How to Report Data Security Incidents

This entry is part 27 of 30 in the series Data Security

What Is Data Breach?

Data breach is the exposure of sensitive customer information due to hacking, theft or the accidental release of data. Business owners are expected to exercise discretion and due diligence to protect their customers’ data from a breach.

Imagine you just received a call informing you that your business and customer records have been compromised. What do you do?

5 Steps for Reporting Data Security Incidents

  1. Reach out to your financial institution. The business owner should immediately contact the financial institution that processes their payments. The financial institution will then guide you through next steps on their part.
  2. Notify your insurance agent or carrier. The sooner they’re made aware of the situation, the better from a liability standpoint.

    Did you know that insurance claims are generally resolved quicker and with lower out-of-pocket costs when they are reported promptly? Learn more.

  3. Consult local authorities. Look to them for guidance on the laws in your state involving data security and data breach. It is especially important to determine if you are required to inform impacted customers. While you may discover it isn’t required by your state, the best practice is to be forthright and honest.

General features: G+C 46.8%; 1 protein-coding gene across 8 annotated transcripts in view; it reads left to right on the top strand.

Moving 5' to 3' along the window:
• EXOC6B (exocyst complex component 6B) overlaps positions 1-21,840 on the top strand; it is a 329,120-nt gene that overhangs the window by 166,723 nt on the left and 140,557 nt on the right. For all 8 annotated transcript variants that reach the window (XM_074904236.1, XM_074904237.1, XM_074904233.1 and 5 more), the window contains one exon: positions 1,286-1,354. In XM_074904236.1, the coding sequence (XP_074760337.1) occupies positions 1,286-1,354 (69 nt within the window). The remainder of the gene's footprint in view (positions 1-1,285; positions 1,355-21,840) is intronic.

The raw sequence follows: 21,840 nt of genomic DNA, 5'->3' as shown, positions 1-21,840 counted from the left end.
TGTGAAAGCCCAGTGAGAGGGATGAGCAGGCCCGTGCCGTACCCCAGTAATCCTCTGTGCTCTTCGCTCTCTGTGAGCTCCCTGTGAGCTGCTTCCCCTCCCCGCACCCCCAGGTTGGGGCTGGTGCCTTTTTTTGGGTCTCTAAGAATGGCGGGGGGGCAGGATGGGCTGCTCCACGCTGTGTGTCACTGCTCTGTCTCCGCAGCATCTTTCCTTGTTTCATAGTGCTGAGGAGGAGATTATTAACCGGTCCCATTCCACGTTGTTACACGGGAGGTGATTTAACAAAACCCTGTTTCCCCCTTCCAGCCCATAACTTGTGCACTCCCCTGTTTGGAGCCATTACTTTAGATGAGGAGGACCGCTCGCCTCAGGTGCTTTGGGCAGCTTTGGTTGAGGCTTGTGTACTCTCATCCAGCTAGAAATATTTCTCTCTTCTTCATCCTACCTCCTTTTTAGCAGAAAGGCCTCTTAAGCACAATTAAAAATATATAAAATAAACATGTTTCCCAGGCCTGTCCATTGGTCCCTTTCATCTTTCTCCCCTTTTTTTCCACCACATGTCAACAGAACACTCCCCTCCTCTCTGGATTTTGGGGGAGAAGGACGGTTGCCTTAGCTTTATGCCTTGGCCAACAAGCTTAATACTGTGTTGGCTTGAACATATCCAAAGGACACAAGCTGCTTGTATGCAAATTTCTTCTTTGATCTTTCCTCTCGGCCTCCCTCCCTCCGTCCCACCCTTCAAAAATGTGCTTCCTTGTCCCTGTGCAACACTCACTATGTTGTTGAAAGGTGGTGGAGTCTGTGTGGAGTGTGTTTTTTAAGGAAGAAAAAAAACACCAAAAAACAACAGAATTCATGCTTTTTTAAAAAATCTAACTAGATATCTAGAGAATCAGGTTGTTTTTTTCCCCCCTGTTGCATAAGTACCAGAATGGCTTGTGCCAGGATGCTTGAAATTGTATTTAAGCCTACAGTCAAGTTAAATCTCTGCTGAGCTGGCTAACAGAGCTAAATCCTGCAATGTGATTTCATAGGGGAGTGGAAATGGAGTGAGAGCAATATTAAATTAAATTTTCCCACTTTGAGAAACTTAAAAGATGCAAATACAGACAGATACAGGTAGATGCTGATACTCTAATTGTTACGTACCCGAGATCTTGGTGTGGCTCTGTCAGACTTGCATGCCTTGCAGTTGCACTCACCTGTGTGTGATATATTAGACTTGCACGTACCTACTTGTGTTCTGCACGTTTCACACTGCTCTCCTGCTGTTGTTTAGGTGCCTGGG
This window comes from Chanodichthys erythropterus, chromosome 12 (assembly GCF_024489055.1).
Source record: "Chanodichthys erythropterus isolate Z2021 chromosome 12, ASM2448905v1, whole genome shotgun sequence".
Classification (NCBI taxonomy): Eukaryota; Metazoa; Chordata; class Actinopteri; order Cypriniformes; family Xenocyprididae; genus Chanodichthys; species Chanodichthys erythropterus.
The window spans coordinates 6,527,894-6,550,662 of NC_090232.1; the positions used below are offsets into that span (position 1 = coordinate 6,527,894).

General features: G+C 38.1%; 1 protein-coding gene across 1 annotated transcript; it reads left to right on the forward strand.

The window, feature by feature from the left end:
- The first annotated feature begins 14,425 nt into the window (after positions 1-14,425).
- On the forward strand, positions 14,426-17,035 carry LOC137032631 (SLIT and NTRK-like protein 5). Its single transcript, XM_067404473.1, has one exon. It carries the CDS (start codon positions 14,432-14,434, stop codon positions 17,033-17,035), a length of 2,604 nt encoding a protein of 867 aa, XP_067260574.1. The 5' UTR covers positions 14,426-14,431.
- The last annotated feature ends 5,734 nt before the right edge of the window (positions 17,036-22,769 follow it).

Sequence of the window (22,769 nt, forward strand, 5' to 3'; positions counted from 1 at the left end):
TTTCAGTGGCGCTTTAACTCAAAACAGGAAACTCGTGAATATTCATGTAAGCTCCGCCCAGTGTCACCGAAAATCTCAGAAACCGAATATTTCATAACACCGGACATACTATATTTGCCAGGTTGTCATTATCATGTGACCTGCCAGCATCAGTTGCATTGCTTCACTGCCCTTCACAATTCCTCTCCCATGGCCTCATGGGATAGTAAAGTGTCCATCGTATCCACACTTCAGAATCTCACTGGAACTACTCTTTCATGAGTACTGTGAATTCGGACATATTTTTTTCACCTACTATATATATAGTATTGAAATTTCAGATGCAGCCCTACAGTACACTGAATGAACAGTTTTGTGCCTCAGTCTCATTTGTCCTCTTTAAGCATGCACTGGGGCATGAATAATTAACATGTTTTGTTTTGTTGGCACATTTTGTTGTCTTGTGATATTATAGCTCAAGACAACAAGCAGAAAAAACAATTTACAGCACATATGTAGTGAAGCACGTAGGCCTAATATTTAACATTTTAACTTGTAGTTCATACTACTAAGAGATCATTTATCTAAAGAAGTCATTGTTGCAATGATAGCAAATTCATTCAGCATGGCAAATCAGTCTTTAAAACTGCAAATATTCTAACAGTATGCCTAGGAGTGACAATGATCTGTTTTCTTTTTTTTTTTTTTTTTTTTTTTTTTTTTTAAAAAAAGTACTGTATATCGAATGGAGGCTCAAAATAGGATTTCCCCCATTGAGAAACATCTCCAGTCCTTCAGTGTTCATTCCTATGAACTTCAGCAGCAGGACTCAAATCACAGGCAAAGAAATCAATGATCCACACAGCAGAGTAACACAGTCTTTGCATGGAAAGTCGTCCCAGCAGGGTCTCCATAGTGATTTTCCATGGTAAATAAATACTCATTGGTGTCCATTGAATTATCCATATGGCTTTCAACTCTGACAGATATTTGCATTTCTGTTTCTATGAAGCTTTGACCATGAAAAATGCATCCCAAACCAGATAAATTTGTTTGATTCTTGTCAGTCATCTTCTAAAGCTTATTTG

4. Contact affected customers. Clear communication with customers is critical. Avoid lasting damage to your reputation. In the long run, customers will value honesty even if it is likely to be embarrassing in the short term. Incredible as the direct expenses from a data breach can be, it’s the reputational harm that can do irreparable damage to a business.
  5. Make sure services offered to customers fit the nature of the exposed data. If only debit or credit card information was exposed, credit monitoring is a waste of money—without a Social Security number, a new credit line cannot be opened via an exposed credit card alone. Just inform customers to keep an eye on their own accounts and advise they speak to their bank about the breach. Most likely the affected financial institution will issue a new card.

Failure to Maintain Proper Data Security

By not completing the tasks listed below, your business is exhibiting poor data security and customers are at an elevated risk of a data breach.

  • Failure to shred customer documents
  • Unsecure transportation of customer records (falling off a truck on a freeway)
  • Lost employee laptop computer containing sensitive customer data
  • Printed social security number on mailings

Being aware of common causes of data security breaches is the first step towards implementing safeguards that will help to lessen the threat to your business. Read, “7 Common Causes of Data Breach” to stay ahead of hackers.

About Breach Event Costs Insurance Coverage

Society’s cyber liability insurance provides coverage for reasonable and necessary mitigation costs and expenses incurred as a result of a privacy breach, security breach or adverse media report. This includes legal expenses, proactive and reactive public relations expenses, IT forensic expenses, breach notification costs (including voluntary notification costs), and the cost to set up call centers and provide credit monitoring and identity theft assistance.

Contact your local Society agent today to learn more about how Society can help protect your business.

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